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Raised grain/dull sections of walnut

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Forum topic by scribble posted 07-01-2018 01:35 PM 815 views 0 times favorited 14 replies Add to Favorites Watch
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scribble

216 posts in 2707 days


07-01-2018 01:35 PM

Topic tags/keywords: question

I am trying to finish a walnut shadow box with wipe on poly. I sanded Jr entire box down to 220 and remove all dust and residue. It all sealed nice and smooth. I put my first coat on and came back about 4 hours later and it was all dry but there were random spots that were rough and very pale. I sanded it again and the same things is occurring in these spots. What am I missing.

-- If you can't read it Scribble wrote it!! “Experience is merely the name men gave to their mistakes.”


14 replies so far

View splintergroup's profile

splintergroup

2908 posts in 1728 days


#1 posted 07-01-2018 01:57 PM

It’s hard to tell from the picture but are those linear sanding/scratch marks on the lower right section?

Walnut can have lots of grain fiber switches between the growth rings and these areas absorb finishes differently.

Best bet is to apply a sealer coat of shellac after sanding then proceed with your top coat.

View Bill White's profile

Bill White

5227 posts in 4467 days


#2 posted 07-01-2018 02:51 PM

Just had the same thing happen on a table top. DRY STREAKS????
Sanded several times, added coats of the W/O, still there.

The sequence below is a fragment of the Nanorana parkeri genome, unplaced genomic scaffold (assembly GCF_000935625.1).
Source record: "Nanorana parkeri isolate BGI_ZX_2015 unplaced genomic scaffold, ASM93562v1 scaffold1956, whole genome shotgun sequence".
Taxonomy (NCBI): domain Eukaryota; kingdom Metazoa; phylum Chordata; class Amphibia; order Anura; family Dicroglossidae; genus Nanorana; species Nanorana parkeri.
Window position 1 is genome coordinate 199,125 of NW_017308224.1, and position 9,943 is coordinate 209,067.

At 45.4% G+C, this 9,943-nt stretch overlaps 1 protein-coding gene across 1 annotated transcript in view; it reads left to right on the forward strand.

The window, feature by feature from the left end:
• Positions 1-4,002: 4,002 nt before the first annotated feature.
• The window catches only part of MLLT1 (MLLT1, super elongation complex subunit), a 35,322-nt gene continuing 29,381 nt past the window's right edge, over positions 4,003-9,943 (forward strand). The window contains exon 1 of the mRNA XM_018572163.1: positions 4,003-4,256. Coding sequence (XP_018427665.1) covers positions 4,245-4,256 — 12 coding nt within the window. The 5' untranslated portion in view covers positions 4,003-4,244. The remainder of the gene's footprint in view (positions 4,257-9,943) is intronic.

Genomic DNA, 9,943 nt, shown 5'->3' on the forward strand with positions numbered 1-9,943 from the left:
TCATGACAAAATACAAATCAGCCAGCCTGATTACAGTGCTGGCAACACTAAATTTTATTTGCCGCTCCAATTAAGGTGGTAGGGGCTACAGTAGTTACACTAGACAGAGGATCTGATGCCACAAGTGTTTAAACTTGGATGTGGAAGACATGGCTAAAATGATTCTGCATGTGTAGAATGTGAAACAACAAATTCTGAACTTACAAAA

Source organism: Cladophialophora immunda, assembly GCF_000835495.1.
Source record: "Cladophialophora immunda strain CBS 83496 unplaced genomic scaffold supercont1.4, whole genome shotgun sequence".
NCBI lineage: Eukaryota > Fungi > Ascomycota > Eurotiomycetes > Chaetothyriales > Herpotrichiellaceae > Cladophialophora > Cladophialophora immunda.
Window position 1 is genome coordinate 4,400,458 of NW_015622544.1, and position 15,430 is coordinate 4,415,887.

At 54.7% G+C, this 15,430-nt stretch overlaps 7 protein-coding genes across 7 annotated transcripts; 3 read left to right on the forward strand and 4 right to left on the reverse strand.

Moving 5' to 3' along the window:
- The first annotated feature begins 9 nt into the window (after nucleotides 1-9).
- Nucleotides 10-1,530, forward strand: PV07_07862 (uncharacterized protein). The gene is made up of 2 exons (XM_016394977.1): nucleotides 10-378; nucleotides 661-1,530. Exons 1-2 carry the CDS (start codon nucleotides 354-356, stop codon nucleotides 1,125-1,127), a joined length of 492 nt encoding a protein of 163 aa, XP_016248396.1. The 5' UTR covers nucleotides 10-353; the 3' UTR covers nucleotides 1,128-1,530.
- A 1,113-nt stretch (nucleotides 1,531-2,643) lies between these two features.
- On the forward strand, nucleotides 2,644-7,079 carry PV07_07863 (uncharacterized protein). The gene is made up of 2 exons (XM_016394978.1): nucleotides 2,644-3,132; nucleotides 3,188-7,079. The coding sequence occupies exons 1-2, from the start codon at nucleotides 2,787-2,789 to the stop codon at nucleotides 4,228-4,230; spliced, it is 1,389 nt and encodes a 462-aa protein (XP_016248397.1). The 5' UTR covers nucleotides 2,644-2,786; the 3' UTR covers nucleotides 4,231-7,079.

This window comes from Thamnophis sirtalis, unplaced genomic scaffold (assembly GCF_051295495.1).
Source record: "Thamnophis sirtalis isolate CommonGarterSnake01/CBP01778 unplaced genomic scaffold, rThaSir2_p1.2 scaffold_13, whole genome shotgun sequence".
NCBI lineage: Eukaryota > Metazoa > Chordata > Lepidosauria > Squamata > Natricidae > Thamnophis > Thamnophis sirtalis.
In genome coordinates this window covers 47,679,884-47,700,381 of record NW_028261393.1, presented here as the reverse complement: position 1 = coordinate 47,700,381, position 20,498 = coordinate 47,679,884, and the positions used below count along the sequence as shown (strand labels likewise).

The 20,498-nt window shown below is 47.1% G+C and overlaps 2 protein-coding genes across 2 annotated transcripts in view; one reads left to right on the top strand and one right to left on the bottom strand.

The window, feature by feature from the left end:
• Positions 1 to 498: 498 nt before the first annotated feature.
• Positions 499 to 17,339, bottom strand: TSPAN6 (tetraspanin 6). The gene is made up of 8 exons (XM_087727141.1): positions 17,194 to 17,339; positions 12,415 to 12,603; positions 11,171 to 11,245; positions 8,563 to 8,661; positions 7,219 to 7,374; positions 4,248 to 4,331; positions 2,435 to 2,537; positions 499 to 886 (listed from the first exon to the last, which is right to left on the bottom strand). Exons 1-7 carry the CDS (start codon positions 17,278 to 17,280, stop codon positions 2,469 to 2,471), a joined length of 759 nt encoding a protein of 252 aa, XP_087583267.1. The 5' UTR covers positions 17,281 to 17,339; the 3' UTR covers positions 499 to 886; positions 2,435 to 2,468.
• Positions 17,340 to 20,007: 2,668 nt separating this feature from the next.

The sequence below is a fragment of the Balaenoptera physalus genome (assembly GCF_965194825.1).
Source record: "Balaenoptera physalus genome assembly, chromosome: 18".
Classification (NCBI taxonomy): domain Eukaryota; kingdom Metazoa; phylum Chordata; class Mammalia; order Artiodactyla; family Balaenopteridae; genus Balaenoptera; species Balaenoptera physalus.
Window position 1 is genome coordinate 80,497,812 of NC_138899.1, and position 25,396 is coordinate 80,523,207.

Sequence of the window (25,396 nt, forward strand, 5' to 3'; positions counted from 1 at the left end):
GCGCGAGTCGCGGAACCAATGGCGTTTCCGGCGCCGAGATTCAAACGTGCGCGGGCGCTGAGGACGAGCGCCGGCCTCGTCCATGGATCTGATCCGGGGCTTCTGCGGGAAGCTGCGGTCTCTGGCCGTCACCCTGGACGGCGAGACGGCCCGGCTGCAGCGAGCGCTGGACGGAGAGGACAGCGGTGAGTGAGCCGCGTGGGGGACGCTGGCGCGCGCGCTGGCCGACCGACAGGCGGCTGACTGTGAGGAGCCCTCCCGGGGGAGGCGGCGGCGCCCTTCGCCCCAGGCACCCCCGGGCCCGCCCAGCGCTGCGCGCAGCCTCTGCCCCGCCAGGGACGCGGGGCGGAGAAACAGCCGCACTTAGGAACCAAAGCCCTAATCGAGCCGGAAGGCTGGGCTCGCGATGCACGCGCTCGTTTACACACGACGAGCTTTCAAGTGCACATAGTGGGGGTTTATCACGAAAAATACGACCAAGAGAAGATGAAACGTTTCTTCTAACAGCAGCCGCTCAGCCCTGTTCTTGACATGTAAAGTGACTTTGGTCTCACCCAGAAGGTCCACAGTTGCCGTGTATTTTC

12 coats later…………..DONE.
I’m not so sure that the wipe on is the best way, but it sure does look pretty.

-- [email protected]

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JBrow

1368 posts in 1426 days


#3 posted 07-01-2018 03:02 PM

scribble,

I find that three (sometimes four) coats of polyurethane and urethane applied with a foam brush on walnut produces a consistent sheen. I suspect the wipe-on poly you are using is leaving less finish on the surface after each application, so more than three or four applications may be required to arrive at a consistent sheen.

Raised grain more or less uniform across the surface is easily knocked down with light sanding with 220 grit paper between coats. At some point during the finishing process, the surface will feel mostly smooth but there always seem to be a minimal number of nubs here and there after each coat, probably from dust in the air.

View bondogaposis's profile

bondogaposis

5538 posts in 2857 days


#4 posted 07-01-2018 03:35 PM

Apply your finish heavily, let sit for 5 minutes, then wipe it tight. You’ve got some swirly figure there and some of that is acting like end grain and is drinking a lot of finish. With enough coats you should be to get it level and evenly coated.

-- Bondo Gaposis

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Woodknack

12904 posts in 2886 days


#5 posted 07-01-2018 03:43 PM

+1 to Splintergroup and Bondo
If you want a smooth finish, fill the grain.

-- Rick M, http://thewoodknack.blogspot.com/

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scribble

216 posts in 2707 days


#6 posted 07-01-2018 04:47 PM

Just remembered I have some water based clear laquer. How would that go Over the poly I already applied.

-- If you can't read it Scribble wrote it!! “Experience is merely the name men gave to their mistakes.”

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OSU55

2401 posts in 2496 days


#7 posted 07-01-2018 08:08 PM

“It all sealed nice and smooth”